What is there that I may do for the service of the glorious Lord, and for the welfare of those for whom I ought to be concerned ?
Having implored the direction of God, 6 the Father of lights," consider the matter, in the various aspects of it. Consider it; till
hare resolved on something Write down your resolutions. Examine what precept and what promise you can find in the word of God to countenance your resolutions. Review these memorials at proper seasons, and see how far you have proceeded in the execution of them. The advantages of these preserved and revised memorials, no rhetoric will be sufficient to commend, no arithmetic to calculate. There are some animals of
which we say, “They know not their own strength ;** Christians, why should you be like them?
now descend to PARTICULARS ; but let it not be supposed that I pretend to an enumeration of all the gooil devices that may be conceived. Not a thousandth part of them can now be enumerated. The essay I am making is only to dig open the sevcral springs of usefulness, which, having once begun to flow, will spread into streams, that no human foresight can comprehend. “ Spring up, O well !” will every true Israelite sing, uson every proposal here exhibited; and “the nobles of Israel” can do nothing more agreeable to their own character, than to fall to work upon it. Perhaps every proposal that may be made will be like a stove falling into a pool-Ono circle and service will produce another, till they extend who can tell how far ? Those who devote themselves to good devices, and who duly observe their opportunities to do good, usually find a wonderful increase of their opportunities.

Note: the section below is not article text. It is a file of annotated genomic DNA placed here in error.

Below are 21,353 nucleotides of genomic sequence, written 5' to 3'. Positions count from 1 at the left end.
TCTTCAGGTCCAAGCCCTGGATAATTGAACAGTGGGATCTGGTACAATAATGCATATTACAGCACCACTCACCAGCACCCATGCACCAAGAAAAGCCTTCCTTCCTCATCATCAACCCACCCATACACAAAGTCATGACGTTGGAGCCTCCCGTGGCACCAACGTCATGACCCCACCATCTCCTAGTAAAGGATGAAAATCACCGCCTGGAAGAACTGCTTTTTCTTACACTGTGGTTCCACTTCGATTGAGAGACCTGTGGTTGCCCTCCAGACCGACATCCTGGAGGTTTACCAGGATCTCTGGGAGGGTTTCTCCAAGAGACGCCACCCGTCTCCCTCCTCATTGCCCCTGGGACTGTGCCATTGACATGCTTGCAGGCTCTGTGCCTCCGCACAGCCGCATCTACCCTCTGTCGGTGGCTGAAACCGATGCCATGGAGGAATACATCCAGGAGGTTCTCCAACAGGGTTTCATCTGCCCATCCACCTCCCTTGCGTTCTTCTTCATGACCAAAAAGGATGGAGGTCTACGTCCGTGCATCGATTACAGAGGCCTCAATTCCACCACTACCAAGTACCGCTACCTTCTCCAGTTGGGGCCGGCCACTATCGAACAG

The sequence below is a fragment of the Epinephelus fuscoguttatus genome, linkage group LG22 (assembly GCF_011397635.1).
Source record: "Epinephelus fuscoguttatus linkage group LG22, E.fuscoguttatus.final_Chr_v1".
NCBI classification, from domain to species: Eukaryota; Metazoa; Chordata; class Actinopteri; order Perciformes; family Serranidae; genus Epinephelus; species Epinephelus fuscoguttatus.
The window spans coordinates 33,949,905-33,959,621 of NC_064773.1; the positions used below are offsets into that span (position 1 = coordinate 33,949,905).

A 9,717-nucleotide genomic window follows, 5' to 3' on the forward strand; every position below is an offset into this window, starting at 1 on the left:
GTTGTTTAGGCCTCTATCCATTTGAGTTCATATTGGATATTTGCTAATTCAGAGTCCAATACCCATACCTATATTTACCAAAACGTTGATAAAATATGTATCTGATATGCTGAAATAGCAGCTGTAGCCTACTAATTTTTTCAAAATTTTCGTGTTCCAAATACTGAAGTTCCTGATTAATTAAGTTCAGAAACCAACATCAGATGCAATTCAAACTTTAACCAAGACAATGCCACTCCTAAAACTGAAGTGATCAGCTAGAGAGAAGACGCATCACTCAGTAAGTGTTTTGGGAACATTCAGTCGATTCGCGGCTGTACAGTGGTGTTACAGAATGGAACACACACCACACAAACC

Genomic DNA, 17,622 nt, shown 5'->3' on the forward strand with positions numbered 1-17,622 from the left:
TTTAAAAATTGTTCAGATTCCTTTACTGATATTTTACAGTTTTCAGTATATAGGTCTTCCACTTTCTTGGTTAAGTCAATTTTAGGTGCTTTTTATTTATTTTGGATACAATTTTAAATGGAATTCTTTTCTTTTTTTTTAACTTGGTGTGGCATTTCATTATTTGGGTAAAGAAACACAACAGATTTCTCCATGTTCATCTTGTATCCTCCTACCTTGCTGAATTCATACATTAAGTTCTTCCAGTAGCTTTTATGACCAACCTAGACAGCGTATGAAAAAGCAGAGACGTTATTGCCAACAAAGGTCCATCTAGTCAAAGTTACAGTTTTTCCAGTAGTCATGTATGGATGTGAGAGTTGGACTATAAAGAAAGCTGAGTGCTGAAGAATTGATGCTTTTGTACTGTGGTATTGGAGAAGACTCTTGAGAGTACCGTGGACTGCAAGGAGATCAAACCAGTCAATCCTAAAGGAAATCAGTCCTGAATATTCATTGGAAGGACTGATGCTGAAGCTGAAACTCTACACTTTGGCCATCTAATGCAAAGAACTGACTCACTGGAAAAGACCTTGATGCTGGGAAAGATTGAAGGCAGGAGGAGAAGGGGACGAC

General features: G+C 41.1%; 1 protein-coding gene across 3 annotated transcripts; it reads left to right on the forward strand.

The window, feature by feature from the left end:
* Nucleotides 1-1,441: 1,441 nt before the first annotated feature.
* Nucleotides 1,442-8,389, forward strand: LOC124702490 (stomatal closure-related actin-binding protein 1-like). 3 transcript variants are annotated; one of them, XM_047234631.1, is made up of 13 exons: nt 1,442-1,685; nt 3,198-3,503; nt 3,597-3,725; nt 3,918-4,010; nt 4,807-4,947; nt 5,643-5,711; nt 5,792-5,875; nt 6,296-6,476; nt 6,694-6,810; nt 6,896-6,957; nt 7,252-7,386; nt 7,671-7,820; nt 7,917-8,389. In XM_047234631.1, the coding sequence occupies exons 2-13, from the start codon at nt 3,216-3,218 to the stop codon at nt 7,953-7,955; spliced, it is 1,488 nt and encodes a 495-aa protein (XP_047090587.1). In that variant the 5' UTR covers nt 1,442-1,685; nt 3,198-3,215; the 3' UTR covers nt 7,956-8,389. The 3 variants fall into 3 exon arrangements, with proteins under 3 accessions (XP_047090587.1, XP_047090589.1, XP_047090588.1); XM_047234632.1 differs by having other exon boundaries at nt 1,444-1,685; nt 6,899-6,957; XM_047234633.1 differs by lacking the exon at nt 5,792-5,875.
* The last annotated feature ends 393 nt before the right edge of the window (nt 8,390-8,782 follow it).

The gracious providence of God affords this recompense to his diligent servants, that he will multiply their npportunities of being serviceable : and when ingenious men have used themselves to a little contrivance, in pursuing the best intentions, their ingenuity will sensibly improve, aard there will be more expansion in their diffusive applications. Among all the dispensations of a special providence in the government of the world, none is less interrupted than the accomplishment of that word, Unto him that hath shall be given.” I will say this, “O useful man! take for thy moito, Habenti dabitur”_66 To him that hath shall be given ;” and, in a lively use of thy opportunities to do good, see how remarkably it will be accomplished ; see what accomplishment of that word will at last surprise thee, “ Though thy beginning be small, yet thy latter end shall greatly increase."
ON INTERNAL PIETY AND SELF-EXAMINATION.
OWN HEART AND
Why should not the charity of which we are treating, “ begin at home ?” It observes not a due decorum if it doth not; and it will be liable to great exceptions in its pretensions and proceedings. “Call not that man wise whose wisdom begins not at
This then, is to be made an early PROPOSAL.. First, Let every man devise what good may be done for the correction of what is yet amiss, In his